Mr. Choi has 30 years of technical and management experience in the public and private sectors. He has a PhD from George Washington University. He joined the International Monetary Fund (IMF) in 1981 and has served as its head of Information Technology since 2004. He also has experience in the private sector, and he has lectured and researched in the fields of public policy, strategic management and innovation. He will join the United Nations as of 1 September.
And we have, again, his full bio available upstairs and the announcement.
I see that David Morrison is here to join the briefing afterwards as our guest.
Just to flag to you, that we do have, as usual, the “Week Ahead at the United Nations” for your planning purposes. Just a couple of things to flag:
On Monday, the Security Council is scheduled to hold consultations on the United Nations Interim Administration Mission in Kosovo (UNMIK).
On Tuesday, the Global Forum on Migration and Development, organized by the Government of Belgium, takes place in Brussels. That is Tuesday, 10 and 11 July. And the Secretary-General is expected to make an opening statement there.
And then Wednesday, here in New York, the Security Council is scheduled to hold a private meeting with troop-contributing countries of the UN Mission in Côte d’Ivoire, followed by consultations on Côte d’Ivoire and Western Sahara.
And on Thursday, the Security Council is scheduled to hold a debate on the report of its recent mission to Africa.
Of course, all of these Security Council programmes, as you know, are updated daily, so this is just what we have as of now.
I thought I was going to turn over to David, but he is gone, and, instead, I have two statements.
One is attributable to the Spokesperson for the Secretary-General on the violence in Gaza:
The Secretary-General is deeply concerned at the violence reported in Gaza in the context of the recent Israeli incursion. Reports indicate that, during heavy exchanges of fire, including the use of tank fire in populated areas, a number of Palestinian civilians were injured and at least one was killed. The Secretary-General calls on all parties to do their utmost to protect civilians and uphold international law. In addition, Palestinian rocket fire into Israel must stop. Calm must be restored in order to focus all energies on finding a just and lasting peace in the Middle East.
And then on Cyprus, you know I just read you a statement from the Special Representative, but we have a statement attributable to the Spokesperson for the Secretary-General, on his behalf and regarding the communiqué I just mentioned, the anniversary of which is on the eighth:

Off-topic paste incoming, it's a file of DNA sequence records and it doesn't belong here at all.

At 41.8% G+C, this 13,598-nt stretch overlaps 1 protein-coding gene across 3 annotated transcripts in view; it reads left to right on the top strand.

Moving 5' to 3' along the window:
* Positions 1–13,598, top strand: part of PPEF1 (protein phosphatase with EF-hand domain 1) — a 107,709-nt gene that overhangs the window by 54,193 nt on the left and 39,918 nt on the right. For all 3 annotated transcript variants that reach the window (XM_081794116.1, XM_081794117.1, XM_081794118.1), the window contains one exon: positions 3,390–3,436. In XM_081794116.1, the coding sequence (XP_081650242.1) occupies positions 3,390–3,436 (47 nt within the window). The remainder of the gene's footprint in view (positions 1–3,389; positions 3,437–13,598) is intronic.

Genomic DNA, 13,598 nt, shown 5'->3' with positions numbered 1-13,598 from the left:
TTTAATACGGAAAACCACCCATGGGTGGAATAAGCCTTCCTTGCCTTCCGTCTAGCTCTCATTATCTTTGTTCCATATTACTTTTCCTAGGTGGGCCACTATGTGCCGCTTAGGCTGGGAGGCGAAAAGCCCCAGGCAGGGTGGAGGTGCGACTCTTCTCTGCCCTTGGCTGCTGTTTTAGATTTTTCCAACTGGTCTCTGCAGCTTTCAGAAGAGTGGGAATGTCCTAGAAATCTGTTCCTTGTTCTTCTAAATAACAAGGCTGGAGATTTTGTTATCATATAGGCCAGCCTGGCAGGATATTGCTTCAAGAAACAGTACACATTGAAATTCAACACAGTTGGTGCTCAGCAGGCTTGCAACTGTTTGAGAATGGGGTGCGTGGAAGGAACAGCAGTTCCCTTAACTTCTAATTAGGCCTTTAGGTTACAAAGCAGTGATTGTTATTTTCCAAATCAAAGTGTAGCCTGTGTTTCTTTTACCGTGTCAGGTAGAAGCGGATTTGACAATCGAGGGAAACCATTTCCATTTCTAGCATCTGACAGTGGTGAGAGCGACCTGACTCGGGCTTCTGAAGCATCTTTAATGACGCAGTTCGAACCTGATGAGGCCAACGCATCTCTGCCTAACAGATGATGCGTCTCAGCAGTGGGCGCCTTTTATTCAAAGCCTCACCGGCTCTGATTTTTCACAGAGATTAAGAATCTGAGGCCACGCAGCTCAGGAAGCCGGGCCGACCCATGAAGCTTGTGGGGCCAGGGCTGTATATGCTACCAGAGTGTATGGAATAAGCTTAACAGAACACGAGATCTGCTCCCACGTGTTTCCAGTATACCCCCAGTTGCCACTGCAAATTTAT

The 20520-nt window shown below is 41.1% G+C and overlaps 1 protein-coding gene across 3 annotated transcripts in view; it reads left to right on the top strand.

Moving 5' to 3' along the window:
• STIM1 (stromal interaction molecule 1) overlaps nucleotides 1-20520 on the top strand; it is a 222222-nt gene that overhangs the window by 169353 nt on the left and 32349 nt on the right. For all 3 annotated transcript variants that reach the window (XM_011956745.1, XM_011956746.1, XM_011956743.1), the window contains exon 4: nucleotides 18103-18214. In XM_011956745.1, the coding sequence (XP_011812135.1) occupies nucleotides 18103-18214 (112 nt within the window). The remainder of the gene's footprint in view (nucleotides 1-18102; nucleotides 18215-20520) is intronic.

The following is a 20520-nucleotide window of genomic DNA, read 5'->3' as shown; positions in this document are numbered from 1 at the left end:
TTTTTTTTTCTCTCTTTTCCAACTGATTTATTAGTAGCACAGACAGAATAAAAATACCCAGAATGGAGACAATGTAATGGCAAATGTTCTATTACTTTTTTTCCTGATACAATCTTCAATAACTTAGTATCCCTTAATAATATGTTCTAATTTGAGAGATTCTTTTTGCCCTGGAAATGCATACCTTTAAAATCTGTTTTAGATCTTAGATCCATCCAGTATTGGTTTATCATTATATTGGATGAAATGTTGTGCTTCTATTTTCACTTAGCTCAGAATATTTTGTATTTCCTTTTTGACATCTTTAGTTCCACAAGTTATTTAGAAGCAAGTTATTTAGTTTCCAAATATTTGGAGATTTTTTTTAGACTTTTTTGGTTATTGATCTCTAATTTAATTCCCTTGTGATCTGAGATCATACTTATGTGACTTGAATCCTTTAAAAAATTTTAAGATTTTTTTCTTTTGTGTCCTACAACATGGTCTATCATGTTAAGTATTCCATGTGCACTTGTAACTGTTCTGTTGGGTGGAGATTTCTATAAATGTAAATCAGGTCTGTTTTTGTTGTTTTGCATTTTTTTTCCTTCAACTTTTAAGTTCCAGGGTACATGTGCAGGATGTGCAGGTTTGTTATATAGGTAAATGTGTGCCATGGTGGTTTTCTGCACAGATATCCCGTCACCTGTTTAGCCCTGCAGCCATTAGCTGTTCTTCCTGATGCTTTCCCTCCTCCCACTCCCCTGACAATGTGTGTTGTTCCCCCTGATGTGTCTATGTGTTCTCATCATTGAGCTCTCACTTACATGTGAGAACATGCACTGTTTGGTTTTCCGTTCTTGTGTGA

Although the two sides continue to be engaged through regular discussions under the auspices of the United Nations -- and both leaders express their commitment to a solution leading to a bizonal, bicommunal federation -- it is regrettable that one year has passed without any start to the agreed process.
The Secretary-General takes this opportunity, therefore, to urge the two leaders to build on the progress achieved to date, by showing the necessary imagination and political courage to move from talks about procedures to real engagement on substance. While emphasizing once again that the responsibility for the solution to the Cypriot problem lies with the Cypriots themselves, he also reiterates that the United Nations stands ready to continue assisting the two communities in their search for a solution to this protracted problem.
And that is what I have for you. I think I read everything else that I have.
**Questions and Answers
Question: Has the Secretary-General received a letter from US Congresswoman Eliana Ross about a whistleblower at UNDP, and does he have any reaction?
Deputy Spokesperson: Yes, you drew my attention to the story about a letter, and yes, we are in receipt of the letter. We will be responding. As this is in connection with a question that we had earlier this week, in terms of the Secretary-General’s reaction, I will again put on record the fact that the gentleman’s request to be considered for whistleblower protection is being reviewed by the UN Ethics Office. And that is where we are on that.